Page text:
‘How he got there I’ll never know’ – Mystery Irishman’s role in Stoke City’s finest hour

There are big and small statuettes and shields in the Stoke City trophy cabinet but there is no doubt about what takes pride of place. Sitting right in the middle is the three-handled silver urn the Potters won with a win over Chelsea on March 4, 1972.

The League Cup is 27cm tall, about 6lb 8oz heavy – and absolutely priceless.

It is 48 years to the day since Tony Waddington and Co went to London for the most famous afternoon in the club’s history. Preparations featured an evening with Danny La Rou and a changing room welcome from a mysterious Irishman called Seamus.

“How he got there I’ll never know, but there he was,” said Willie Stevenson. “After the game we returned to the dressing room and lo and behold there he was supping champagne with Tony and toasting each one of us as we walked in the room.”

TV presenter Jimmy Hill was also in there for interviews, having seen a rare Terry Conroy header and strike from George Eastham secure a 2-1 victory. Hill had tipped Chelsea to win so Stoke players tried to dunk him in the team bath.

Playing the joker… Peter Dobing has George Eastham and Gordon Banks in a head lock, while John Ritchie and John Mahoney look on, as they relax before the 1972 League Cup Final

Peter Dobing (left) celebrates Stoke's Wembley winner with goalscorer George Eastham
Peter Dobing (left) celebrates Stoke’s Wembley winner with goalscorer George Eastham

Gordon Banks lifting the League Cup with Stoke City in 1972

Welcome home! Peter waves the silverware to adoring fans after the squad return to the Potteries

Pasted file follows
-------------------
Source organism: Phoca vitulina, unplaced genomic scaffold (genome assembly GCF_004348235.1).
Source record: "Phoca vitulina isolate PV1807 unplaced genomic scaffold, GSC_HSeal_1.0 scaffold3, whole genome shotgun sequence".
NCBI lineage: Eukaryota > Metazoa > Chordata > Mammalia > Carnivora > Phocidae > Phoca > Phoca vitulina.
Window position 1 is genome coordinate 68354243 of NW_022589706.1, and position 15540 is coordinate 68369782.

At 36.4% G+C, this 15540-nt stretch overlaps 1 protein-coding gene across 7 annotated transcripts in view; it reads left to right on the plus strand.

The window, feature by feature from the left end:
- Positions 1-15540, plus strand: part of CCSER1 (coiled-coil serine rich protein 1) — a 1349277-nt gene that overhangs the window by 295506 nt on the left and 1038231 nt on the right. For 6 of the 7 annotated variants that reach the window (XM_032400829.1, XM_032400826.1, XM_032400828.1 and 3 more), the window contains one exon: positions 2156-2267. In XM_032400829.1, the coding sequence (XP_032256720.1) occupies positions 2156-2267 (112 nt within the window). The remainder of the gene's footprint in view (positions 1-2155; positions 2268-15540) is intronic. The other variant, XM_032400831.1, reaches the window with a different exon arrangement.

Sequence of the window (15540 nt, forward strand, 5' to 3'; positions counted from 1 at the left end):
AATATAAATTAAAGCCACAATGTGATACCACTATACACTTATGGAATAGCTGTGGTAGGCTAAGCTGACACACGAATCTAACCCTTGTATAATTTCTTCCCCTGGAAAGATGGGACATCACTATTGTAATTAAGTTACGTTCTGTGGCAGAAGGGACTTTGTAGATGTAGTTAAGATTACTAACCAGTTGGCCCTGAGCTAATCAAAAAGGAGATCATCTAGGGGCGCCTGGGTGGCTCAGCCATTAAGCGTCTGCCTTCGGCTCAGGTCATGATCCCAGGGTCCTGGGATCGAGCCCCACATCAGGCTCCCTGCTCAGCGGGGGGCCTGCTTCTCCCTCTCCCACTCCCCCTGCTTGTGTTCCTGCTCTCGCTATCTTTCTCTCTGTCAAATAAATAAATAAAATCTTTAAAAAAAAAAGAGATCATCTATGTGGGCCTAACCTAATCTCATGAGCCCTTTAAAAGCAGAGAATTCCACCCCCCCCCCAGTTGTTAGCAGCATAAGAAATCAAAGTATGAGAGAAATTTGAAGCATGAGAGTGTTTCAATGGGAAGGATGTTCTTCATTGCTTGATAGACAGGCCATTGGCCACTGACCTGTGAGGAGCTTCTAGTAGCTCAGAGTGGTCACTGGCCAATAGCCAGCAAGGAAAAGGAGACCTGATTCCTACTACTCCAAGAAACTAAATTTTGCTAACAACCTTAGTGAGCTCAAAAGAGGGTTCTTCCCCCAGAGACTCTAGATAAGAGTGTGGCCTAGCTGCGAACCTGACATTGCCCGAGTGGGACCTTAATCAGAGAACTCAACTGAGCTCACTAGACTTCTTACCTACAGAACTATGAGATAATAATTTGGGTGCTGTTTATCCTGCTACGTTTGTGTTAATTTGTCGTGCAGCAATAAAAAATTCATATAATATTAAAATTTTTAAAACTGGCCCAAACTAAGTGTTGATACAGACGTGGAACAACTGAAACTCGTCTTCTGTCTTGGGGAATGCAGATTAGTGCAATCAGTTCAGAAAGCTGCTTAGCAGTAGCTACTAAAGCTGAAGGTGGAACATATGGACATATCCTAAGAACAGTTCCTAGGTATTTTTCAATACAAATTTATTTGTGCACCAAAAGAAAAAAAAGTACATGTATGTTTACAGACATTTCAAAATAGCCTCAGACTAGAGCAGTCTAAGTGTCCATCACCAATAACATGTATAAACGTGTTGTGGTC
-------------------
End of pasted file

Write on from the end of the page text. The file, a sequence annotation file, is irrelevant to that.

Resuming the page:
Welcome home! Peter waves the silverware to adoring fans after the squad return to the Potteries

By that point captain Peter Dobing had climbed the old 39 steps to collect the cup from Dr Gustav Wiederkehr, president of Uefa. In the days before Delilah, supporters burst into a rendition of You’ll Never Walk Alone.

“I have always been a person who has shrugged away from the limelight,” said Dobing, “so it was difficult for me to go up for the cup. However, it was a very proud moment.”

The night went on with a gala dinner at the Russell Hotel, in Bloomsbury. The menu was a story in itself. There was Coupe de melon au Porto Banko; Creme Ritchie; Supreme de turbot Dobing; Filet de boeuf Bluto; Petit pois Greenhoff; Haricots verts Eastham; Pommes Bernardo; Pommes Smith; Pejic trianon; Marsh mallows; Cafe Conroy. Burrows montrachet; Chateau Stevenson; Moet Farmer; Haslegrave brandy; and Skeels liqueurs.

Entertainment was provided by Jackie Trent and Tony Hatch, the duo behind We’ll Be With You, which reached number 34 in the charts without the vocals of ‘tone deaf’ Jackie Marsh and Terry Lees, who were ordered out of the squad chorus. Trent and Hatch changed the lyrics to one of their other hits, singing: “The other man’s grass is always Greenhoff.”

Champagne was flowing but Denis Smith really wanted to toast the occasion with a bitter.

He said: “Most of the younger lads decided to continue the celebrations out on the town, but my ankle had swollen after being stepped on by Peter Osgood during the final so by 11pm I was tucked up in bed, where I did manage to order a pint – of milk.”

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